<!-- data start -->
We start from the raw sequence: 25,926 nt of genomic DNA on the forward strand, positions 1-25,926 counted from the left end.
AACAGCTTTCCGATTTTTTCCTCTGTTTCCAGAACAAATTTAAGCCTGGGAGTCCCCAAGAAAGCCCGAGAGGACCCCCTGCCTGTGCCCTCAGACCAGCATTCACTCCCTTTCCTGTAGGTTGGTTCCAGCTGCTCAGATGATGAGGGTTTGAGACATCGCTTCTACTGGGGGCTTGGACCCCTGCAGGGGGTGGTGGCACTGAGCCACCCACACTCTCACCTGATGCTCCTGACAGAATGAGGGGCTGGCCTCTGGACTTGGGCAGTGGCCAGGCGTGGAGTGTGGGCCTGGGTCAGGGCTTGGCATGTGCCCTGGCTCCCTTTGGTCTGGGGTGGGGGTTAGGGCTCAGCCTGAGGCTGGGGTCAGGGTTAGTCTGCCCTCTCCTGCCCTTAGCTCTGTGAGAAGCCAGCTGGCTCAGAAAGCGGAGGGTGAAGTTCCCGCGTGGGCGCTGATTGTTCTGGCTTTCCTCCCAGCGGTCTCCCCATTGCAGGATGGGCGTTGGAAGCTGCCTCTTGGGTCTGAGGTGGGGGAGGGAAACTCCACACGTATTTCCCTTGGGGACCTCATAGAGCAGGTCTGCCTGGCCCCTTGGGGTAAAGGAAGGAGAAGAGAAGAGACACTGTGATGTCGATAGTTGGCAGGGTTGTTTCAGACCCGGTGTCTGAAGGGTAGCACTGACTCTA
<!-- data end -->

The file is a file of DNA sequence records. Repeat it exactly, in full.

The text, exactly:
We start from the raw sequence: 25,926 nt of genomic DNA on the forward strand, positions 1-25,926 counted from the left end.
AACAGCTTTCCGATTTTTTCCTCTGTTTCCAGAACAAATTTAAGCCTGGGAGTCCCCAAGAAAGCCCGAGAGGACCCCCTGCCTGTGCCCTCAGACCAGCATTCACTCCCTTTCCTGTAGGTTGGTTCCAGCTGCTCAGATGATGAGGGTTTGAGACATCGCTTCTACTGGGGGCTTGGACCCCTGCAGGGGGTGGTGGCACTGAGCCACCCACACTCTCACCTGATGCTCCTGACAGAATGAGGGGCTGGCCTCTGGACTTGGGCAGTGGCCAGGCGTGGAGTGTGGGCCTGGGTCAGGGCTTGGCATGTGCCCTGGCTCCCTTTGGTCTGGGGTGGGGGTTAGGGCTCAGCCTGAGGCTGGGGTCAGGGTTAGTCTGCCCTCTCCTGCCCTTAGCTCTGTGAGAAGCCAGCTGGCTCAGAAAGCGGAGGGTGAAGTTCCCGCGTGGGCGCTGATTGTTCTGGCTTTCCTCCCAGCGGTCTCCCCATTGCAGGATGGGCGTTGGAAGCTGCCTCTTGGGTCTGAGGTGGGGGAGGGAAACTCCACACGTATTTCCCTTGGGGACCTCATAGAGCAGGTCTGCCTGGCCCCTTGGGGTAAAGGAAGGAGAAGAGAAGAGACACTGTGATGTCGATAGTTGGCAGGGTTGTTTCAGACCCGGTGTCTGAAGGGTAGCACTGACTCTA